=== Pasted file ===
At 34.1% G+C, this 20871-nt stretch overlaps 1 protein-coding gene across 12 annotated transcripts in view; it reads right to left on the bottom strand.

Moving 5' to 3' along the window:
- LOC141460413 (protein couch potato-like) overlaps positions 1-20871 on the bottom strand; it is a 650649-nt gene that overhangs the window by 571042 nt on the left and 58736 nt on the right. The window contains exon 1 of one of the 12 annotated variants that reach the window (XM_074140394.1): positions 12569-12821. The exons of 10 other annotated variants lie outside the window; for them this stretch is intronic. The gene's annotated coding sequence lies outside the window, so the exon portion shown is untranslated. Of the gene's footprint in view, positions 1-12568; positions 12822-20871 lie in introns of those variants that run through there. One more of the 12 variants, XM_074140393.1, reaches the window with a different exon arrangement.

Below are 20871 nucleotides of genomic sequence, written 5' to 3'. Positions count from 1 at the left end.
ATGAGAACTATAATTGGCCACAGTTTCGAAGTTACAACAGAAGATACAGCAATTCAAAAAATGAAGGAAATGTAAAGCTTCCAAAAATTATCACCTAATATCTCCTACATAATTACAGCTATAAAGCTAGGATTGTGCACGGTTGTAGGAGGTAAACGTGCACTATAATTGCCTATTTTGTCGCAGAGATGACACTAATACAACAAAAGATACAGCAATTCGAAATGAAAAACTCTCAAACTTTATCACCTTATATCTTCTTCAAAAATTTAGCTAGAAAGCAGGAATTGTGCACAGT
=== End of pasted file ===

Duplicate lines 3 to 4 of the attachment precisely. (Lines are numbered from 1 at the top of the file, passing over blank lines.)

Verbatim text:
- LOC141460413 (protein couch potato-like) overlaps positions 1-20871 on the bottom strand; it is a 650649-nt gene that overhangs the window by 571042 nt on the left and 58736 nt on the right. The window contains exon 1 of one of the 12 annotated variants that reach the window (XM_074140394.1): positions 12569-12821. The exons of 10 other annotated variants lie outside the window; for them this stretch is intronic. The gene's annotated coding sequence lies outside the window, so the exon portion shown is untranslated. Of the gene's footprint in view, positions 1-12568; positions 12822-20871 lie in introns of those variants that run through there. One more of the 12 variants, XM_074140393.1, reaches the window with a different exon arrangement.

Below are 20871 nucleotides of genomic sequence, written 5' to 3'. Positions count from 1 at the left end.